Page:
Consensus Report

Applications of Toxicogenomic Technologies to Predictive Toxicology and Risk Assessment (2007)

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The new field of toxicogenomics presents a potentially powerful set of tools to better understand the health effects of exposures to toxicants in the environment. At the request of the National Institute of Environmental Health Sciences, the National Research Council assembled a committee to identify the benefits of toxicogenomics, the challenges to achieving them, and potential approaches to overcoming such challenges. The report concludes that realizing the potential of toxicogenomics to improve public health decisions will require a concerted effort to generate data, make use of existing data, and study data in new ways -- an effort requiring funding, interagency coordination, and data management strategies.

Key Messages

  • Because of their sensitivity, toxicogenomic technologies are expected to reveal more than previously was possible about the molecules involved in development and the critical molecular level events that can be perturbed by toxicants.
  • Ethical, legal, and social issues that affect the use of toxicogenomic data and the collection of data and samples needed for toxicogenomic research should be addressed.
  • Fully integrating toxicogenomic technologies into predictive toxicology will require a coordinated effort approaching the scale of the Human Genome Project.
  • It is unlikely that toxicogenomic signatures will be able to decipher all interactions among complex mixtures, but it should be possible to use mechanism-of-action data to design informative toxicogenomic experiments, including screening chemicals for potential points of biologic conversion (overlap) such as shared activation and detoxification pathways, enhancing identification and exploration of potential interactions, and moving beyond empirical experiments.
  • The application of toxicogenomics for defining biomarkers of exposure will require consensus on what constitutes an exposure biomarker. Standardized toxicogenomic platforms that are appropriate for identifying signatures of environmental or drug exposures in target and surrogate tissues and fluids will also be required.
  • There is a need to develop education and training programs relevant to toxicogenomic applications to predictive toxicology.
  • Toxicogenomic approaches should be used to test the validity of methods for the ongoing challenge of estimating potential risks associated with mixtures of environmental chemicals.
  • Toxicogenomic screening methods should be integrated into relevant current and future chemical regulatory and safety programs upon validation and development of adequate databases.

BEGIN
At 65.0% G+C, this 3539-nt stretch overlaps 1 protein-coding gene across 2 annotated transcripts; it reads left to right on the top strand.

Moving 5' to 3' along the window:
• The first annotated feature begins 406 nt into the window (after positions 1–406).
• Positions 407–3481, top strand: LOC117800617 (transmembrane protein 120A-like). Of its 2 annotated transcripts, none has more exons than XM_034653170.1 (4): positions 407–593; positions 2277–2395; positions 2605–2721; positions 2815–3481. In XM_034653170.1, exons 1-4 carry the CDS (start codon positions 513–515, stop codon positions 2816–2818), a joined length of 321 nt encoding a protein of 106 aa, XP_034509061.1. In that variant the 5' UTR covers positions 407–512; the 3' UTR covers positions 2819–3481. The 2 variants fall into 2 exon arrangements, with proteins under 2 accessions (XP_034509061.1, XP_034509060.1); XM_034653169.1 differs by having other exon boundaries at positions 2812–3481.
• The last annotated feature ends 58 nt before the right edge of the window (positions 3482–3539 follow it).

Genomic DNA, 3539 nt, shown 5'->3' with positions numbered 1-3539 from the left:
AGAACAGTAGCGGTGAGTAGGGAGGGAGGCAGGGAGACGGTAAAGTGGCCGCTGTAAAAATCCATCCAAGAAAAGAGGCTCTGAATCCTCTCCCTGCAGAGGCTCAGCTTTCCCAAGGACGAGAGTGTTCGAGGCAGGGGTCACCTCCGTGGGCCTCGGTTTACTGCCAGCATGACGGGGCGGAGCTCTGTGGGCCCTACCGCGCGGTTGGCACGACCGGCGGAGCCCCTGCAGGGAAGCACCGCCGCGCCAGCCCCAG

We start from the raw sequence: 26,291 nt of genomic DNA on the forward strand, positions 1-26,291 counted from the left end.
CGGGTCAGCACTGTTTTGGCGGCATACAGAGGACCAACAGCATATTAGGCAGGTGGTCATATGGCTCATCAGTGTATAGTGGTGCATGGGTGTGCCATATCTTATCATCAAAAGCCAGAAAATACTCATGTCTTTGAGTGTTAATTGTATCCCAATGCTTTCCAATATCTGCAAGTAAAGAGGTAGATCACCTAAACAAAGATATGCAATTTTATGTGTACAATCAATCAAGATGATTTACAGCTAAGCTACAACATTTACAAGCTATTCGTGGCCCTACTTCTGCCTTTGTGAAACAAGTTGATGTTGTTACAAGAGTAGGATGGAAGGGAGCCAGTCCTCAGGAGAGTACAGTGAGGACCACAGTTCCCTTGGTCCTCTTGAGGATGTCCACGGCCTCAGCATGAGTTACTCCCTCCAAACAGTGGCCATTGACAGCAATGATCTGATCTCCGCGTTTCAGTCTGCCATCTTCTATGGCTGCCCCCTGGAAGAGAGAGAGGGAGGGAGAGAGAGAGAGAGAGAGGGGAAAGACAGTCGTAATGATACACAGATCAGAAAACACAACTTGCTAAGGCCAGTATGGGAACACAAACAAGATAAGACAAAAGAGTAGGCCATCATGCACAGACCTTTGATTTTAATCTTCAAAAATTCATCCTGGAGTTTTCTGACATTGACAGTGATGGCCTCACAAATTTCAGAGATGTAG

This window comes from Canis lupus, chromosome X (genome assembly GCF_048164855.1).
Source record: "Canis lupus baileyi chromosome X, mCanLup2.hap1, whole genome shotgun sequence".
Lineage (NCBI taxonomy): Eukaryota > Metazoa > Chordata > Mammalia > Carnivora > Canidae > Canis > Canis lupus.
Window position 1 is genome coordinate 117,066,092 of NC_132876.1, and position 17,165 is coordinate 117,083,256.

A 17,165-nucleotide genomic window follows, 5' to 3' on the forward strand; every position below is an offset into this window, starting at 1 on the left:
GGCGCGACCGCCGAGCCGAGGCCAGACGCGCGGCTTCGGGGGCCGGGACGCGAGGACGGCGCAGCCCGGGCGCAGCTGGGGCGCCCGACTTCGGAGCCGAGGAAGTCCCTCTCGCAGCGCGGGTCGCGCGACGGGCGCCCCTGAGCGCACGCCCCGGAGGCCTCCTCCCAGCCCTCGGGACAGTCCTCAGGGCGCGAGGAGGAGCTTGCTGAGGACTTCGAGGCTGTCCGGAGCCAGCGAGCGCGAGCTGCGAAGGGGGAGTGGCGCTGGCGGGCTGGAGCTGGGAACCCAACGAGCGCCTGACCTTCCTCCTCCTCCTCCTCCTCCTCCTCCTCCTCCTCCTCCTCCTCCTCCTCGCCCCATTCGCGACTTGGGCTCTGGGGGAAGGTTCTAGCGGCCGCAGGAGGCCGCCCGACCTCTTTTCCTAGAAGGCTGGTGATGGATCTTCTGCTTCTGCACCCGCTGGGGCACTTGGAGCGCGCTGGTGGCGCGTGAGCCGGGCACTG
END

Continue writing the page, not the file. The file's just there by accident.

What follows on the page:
• Toxicogenomic studies are improving knowledge of the molecular level events that underlie toxicity and may thus advance the consideration of mechanistic information in risk assessment and decision making. Tools and approaches should continue to be developed to advance the ability of toxicogenomics to provide useful mechanistic information.
  • Toxicogenomic technologies (including the analysis of gene sequences and epigenetic modifications) offer the opportunity to use genetic information in a prospective fashion to identify susceptible subpopulations and assess the distribution of differences in susceptibility in larger populations. Toxicogenomic technologies could also reduce the uncertainty surrounding assumptions used in regulatory processes to address population variability.
  • Toxicogenomic technologies clearly have strong potential to affect decision making, but they are not currently ready to replace existing required testing regimes in risk assessment and regulatory toxicology. Toxicogenomic technologies are assuming an increasing role as adjuncts to and extensions of existing technologies for predictive toxicology.
  • Toxicogenomic technologies offer the potential to significantly enhance confidence in animal-to-human toxicity extrapolations that constitute the foundation of risk evaluations. Using toxicogenomics to analyze species differences in toxicity will help explain the molecular basis for the differences and improve the translation of animal observations into estimates of potential human risk.
  • Toxicogenomic technologies present a set of powerful tools for transforming current observation-based approaches into predictive science, thereby enhancing risk assessment and public health decision making.
  • Toxicogenomic technologies provide new and potentially useful indicators for use in toxicity screening.
  • Toxicogenomic technologies should be adapted and applied for the study of exposure assessment by developing signatures of exposure to individual chemicals and perhaps to chemical mixtures.
  • Toxicogenomics has the potential to improve the understanding of dose response relationships, particularly at low doses.